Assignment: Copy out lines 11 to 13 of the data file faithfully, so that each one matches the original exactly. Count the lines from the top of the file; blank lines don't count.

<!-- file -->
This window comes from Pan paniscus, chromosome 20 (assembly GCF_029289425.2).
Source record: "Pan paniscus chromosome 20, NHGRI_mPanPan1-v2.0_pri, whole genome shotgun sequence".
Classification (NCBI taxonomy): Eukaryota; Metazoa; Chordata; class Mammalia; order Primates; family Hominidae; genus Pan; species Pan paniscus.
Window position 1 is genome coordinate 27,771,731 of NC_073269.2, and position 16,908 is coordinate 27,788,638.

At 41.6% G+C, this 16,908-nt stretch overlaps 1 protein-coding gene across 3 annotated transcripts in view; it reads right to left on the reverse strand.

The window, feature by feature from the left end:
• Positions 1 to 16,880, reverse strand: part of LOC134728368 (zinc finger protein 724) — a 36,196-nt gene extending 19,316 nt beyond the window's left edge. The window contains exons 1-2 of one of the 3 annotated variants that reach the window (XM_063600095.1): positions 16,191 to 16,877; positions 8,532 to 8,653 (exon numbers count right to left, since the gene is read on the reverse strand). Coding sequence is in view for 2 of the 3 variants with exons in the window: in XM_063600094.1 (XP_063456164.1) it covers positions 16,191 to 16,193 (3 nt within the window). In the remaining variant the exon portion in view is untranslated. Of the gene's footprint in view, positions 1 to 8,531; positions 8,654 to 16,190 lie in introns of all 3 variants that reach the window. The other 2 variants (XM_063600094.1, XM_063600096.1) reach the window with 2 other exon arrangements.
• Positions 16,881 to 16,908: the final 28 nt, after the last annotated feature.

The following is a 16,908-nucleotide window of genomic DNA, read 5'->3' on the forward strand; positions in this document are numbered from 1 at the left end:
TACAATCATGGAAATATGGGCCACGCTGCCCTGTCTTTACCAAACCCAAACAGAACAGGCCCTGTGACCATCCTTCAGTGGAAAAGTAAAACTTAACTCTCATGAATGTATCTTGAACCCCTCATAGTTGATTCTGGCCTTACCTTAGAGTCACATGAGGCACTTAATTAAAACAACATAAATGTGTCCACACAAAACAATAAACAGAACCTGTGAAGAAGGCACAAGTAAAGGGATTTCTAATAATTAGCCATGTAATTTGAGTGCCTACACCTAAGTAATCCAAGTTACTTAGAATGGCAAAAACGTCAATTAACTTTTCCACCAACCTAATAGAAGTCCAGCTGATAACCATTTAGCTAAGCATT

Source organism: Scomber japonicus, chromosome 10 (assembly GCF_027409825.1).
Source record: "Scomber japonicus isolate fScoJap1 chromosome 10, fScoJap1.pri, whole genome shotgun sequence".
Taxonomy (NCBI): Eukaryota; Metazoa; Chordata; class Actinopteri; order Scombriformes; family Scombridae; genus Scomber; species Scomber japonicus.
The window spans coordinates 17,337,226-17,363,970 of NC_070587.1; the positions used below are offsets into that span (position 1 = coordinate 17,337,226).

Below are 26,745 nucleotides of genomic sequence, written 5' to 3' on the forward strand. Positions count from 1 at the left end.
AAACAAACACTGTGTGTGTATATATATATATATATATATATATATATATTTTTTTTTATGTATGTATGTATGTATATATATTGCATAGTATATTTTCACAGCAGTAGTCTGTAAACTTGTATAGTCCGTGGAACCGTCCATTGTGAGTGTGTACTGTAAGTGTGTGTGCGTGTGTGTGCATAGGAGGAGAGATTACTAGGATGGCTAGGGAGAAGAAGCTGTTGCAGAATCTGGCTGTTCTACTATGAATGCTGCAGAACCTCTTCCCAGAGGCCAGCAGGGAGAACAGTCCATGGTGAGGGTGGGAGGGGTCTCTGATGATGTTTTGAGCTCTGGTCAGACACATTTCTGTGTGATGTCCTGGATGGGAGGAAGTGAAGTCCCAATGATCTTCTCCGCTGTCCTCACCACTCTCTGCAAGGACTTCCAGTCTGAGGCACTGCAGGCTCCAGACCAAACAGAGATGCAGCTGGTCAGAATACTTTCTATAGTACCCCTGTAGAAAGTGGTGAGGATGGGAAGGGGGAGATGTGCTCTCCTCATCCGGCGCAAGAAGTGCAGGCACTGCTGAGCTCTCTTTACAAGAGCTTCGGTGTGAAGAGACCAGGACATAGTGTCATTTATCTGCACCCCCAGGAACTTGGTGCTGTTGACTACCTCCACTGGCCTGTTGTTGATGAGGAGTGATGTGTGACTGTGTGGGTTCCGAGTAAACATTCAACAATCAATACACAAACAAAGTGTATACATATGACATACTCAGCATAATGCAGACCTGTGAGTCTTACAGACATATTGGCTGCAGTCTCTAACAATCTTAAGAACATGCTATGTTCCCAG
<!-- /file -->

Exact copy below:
Source organism: Scomber japonicus, chromosome 10 (assembly GCF_027409825.1).
Source record: "Scomber japonicus isolate fScoJap1 chromosome 10, fScoJap1.pri, whole genome shotgun sequence".
Taxonomy (NCBI): Eukaryota; Metazoa; Chordata; class Actinopteri; order Scombriformes; family Scombridae; genus Scomber; species Scomber japonicus.